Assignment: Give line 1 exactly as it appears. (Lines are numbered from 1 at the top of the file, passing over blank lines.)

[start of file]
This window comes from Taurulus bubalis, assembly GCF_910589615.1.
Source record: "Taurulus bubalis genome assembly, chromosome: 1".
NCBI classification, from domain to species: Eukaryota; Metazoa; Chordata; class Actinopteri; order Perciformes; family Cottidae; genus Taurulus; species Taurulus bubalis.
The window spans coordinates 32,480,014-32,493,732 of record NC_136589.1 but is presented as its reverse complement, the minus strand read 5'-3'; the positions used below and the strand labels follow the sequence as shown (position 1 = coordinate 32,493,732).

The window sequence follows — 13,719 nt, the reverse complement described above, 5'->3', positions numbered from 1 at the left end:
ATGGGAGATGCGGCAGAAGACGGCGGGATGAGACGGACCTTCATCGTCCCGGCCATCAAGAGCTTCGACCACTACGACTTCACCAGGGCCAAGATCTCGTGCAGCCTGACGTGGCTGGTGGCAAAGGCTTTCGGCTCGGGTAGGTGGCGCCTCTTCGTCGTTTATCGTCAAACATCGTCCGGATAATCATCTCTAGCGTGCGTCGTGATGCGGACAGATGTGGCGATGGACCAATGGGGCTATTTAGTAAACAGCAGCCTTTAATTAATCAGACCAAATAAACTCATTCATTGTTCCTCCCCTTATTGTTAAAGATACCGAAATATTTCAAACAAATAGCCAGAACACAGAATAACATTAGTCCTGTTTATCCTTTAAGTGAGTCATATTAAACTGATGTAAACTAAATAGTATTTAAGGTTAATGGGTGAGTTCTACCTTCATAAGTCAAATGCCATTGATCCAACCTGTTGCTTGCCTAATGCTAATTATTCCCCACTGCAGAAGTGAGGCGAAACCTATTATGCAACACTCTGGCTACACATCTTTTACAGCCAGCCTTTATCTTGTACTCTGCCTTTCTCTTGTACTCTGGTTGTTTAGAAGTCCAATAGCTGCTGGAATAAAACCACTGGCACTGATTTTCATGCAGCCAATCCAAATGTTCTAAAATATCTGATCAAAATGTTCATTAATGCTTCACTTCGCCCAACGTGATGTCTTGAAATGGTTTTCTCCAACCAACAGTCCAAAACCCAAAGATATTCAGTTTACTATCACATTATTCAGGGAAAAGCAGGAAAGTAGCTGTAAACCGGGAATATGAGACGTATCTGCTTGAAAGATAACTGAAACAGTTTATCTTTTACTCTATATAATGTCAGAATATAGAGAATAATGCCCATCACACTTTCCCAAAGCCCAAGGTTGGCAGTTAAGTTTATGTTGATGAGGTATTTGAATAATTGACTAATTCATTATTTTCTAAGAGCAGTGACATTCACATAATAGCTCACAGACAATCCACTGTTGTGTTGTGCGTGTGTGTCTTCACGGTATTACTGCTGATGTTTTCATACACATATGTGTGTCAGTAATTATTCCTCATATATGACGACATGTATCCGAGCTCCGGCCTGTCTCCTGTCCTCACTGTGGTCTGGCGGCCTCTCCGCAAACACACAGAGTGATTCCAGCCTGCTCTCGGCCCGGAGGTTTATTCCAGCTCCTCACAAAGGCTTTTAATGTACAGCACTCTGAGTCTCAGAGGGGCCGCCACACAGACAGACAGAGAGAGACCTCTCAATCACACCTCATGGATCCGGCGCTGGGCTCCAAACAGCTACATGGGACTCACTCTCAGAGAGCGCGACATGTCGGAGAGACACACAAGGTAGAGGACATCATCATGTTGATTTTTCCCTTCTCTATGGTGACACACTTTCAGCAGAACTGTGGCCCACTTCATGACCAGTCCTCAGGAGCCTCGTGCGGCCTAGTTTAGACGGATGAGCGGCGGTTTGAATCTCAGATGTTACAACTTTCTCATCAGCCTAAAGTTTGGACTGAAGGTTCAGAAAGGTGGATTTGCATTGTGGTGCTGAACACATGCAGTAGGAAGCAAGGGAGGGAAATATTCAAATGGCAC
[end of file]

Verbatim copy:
This window comes from Taurulus bubalis, assembly GCF_910589615.1.